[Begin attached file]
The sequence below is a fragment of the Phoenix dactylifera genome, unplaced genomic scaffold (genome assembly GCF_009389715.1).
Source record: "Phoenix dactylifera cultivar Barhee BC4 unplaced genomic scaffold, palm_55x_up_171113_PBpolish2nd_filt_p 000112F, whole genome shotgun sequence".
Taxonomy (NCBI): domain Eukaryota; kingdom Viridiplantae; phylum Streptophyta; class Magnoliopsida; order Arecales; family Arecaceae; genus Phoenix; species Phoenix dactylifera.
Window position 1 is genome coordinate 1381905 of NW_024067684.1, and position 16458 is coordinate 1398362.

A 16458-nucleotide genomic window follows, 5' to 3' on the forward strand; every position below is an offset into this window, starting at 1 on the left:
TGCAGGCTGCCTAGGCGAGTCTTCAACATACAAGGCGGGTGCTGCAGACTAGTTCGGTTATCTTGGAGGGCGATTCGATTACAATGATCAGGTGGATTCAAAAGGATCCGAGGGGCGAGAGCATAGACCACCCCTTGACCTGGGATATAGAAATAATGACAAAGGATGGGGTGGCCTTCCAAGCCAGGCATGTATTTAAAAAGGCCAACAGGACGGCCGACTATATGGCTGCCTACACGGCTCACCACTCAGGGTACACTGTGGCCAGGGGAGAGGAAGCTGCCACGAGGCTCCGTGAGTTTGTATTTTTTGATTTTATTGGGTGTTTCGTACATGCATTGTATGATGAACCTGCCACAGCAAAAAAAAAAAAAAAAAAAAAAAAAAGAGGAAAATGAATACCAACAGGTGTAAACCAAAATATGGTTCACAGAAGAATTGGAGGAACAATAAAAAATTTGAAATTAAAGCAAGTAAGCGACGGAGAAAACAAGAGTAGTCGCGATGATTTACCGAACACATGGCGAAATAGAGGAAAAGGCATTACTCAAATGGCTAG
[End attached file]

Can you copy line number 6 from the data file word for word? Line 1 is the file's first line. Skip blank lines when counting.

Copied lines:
TGCAGGCTGCCTAGGCGAGTCTTCAACATACAAGGCGGGTGCTGCAGACTAGTTCGGTTATCTTGGAGGGCGATTCGATTACAATGATCAGGTGGATTCAAAAGGATCCGAGGGGCGAGAGCATAGACCACCCCTTGACCTGGGATATAGAAATAATGACAAAGGATGGGGTGGCCTTCCAAGCCAGGCATGTATTTAAAAAGGCCAACAGGACGGCCGACTATATGGCTGCCTACACGGCTCACCACTCAGGGTACACTGTGGCCAGGGGAGAGGAAGCTGCCACGAGGCTCCGTGAGTTTGTATTTTTTGATTTTATTGGGTGTTTCGTACATGCATTGTATGATGAACCTGCCACAGCAAAAAAAAAAAAAAAAAAAAAAAAAAGAGGAAAATGAATACCAACAGGTGTAAACCAAAATATGGTTCACAGAAGAATTGGAGGAACAATAAAAAATTTGAAATTAAAGCAAGTAAGCGACGGAGAAAACAAGAGTAGTCGCGATGATTTACCGAACACATGGCGAAATAGAGGAAAAGGCATTACTCAAATGGCTAG